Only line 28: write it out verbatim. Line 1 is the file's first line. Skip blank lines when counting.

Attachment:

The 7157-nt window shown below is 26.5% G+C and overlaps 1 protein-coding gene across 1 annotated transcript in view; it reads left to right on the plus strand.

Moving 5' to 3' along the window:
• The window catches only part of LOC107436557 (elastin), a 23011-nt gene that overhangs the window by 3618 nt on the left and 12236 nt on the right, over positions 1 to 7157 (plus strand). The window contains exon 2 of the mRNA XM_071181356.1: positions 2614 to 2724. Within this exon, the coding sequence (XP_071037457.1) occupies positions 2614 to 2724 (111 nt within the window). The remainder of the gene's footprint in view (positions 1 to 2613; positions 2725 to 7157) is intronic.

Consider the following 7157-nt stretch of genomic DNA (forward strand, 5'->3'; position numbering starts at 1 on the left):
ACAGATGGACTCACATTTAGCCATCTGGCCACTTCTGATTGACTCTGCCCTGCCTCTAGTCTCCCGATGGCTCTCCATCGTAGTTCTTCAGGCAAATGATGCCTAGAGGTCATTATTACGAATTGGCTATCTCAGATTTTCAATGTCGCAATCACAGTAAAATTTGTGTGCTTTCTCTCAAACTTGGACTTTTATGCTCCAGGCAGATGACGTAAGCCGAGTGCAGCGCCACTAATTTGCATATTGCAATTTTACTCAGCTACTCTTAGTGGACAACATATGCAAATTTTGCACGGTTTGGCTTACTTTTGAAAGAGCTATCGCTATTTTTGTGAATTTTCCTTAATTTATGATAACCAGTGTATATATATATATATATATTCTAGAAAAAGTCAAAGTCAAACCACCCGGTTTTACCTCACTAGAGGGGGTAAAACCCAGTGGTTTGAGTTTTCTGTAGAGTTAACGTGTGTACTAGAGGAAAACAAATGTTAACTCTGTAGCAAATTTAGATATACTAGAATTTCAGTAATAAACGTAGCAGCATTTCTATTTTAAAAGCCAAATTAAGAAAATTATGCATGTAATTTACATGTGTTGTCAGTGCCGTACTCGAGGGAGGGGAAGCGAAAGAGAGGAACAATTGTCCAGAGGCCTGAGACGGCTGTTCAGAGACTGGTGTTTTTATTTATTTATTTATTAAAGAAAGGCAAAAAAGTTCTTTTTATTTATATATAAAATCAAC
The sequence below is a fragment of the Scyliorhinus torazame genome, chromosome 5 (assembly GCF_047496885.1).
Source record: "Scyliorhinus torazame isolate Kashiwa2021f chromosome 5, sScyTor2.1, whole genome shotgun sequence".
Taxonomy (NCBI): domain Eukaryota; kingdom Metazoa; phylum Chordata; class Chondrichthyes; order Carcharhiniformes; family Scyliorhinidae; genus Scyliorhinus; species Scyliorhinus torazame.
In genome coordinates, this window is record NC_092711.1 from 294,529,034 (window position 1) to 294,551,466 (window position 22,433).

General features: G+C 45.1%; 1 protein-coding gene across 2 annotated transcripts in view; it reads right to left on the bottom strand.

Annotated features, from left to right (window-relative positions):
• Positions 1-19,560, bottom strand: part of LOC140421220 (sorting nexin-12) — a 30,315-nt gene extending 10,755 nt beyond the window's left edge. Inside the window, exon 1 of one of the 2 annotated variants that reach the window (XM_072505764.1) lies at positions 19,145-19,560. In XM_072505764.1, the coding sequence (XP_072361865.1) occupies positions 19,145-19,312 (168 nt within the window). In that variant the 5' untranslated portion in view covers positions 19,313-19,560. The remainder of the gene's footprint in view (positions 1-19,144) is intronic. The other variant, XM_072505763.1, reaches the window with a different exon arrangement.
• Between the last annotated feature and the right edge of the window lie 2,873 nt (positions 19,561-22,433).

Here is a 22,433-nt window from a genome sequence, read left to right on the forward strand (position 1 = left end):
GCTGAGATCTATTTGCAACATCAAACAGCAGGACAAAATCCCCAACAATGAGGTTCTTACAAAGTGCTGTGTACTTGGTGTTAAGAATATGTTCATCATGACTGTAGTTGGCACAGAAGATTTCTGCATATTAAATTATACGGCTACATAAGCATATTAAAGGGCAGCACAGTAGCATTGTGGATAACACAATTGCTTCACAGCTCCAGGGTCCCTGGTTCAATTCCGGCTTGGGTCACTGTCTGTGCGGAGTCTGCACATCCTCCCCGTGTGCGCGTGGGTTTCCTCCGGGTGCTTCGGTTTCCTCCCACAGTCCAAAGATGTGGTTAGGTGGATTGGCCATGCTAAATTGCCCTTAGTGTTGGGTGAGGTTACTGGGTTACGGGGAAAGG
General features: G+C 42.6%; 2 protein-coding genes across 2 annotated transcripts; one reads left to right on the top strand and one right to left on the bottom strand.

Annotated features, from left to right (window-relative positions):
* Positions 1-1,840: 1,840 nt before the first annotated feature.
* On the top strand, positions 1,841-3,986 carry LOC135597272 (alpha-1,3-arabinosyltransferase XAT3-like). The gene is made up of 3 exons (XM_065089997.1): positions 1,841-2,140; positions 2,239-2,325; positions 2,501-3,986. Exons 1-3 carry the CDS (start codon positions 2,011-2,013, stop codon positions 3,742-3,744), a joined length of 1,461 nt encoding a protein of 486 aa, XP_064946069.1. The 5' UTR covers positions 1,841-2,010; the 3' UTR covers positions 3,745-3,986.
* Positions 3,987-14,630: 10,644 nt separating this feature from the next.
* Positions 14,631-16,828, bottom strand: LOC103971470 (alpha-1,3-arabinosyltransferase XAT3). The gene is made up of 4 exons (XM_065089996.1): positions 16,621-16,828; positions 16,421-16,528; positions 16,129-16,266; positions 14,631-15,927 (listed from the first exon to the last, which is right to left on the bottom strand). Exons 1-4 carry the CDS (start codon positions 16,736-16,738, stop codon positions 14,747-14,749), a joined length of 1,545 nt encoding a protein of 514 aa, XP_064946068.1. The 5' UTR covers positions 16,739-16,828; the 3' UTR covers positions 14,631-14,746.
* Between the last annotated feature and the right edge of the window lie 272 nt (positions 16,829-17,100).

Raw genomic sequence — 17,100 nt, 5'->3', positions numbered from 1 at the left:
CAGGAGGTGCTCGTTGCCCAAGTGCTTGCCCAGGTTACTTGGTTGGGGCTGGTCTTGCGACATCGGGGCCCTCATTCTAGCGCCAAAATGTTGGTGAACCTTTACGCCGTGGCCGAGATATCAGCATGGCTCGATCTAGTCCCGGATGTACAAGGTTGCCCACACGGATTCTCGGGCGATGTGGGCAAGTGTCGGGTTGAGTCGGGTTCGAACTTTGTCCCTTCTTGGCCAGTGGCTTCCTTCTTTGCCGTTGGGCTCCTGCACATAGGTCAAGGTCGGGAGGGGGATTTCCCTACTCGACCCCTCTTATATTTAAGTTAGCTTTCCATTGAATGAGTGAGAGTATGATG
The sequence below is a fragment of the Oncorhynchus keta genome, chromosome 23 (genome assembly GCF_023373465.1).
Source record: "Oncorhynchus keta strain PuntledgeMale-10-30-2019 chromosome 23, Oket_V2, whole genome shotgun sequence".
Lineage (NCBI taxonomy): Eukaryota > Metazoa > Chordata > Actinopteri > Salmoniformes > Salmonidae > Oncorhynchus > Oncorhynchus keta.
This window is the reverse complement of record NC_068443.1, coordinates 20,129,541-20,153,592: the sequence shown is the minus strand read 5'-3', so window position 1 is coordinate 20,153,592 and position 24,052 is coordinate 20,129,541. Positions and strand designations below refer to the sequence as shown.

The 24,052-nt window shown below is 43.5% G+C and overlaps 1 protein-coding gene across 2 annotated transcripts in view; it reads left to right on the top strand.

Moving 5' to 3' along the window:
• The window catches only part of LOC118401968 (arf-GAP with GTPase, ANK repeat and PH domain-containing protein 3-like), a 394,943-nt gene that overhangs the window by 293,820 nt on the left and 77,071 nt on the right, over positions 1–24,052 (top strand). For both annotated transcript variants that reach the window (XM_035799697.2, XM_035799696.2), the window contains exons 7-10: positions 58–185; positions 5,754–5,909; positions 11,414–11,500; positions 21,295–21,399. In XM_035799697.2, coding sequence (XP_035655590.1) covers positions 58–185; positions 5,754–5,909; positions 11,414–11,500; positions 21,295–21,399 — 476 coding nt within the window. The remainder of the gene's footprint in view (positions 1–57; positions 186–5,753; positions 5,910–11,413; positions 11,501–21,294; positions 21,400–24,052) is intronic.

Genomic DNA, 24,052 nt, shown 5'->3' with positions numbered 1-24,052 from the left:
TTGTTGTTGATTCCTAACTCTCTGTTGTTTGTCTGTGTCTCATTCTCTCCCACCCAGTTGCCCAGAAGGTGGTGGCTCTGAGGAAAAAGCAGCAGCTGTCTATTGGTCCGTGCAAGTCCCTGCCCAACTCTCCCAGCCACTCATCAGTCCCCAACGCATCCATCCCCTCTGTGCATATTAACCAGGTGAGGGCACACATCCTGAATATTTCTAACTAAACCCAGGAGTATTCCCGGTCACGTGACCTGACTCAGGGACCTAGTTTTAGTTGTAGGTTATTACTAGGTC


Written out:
This window is the reverse complement of record NC_068443.1, coordinates 20,129,541-20,153,592: the sequence shown is the minus strand read 5'-3', so window position 1 is coordinate 20,153,592 and position 24,052 is coordinate 20,129,541. Positions and strand designations below refer to the sequence as shown.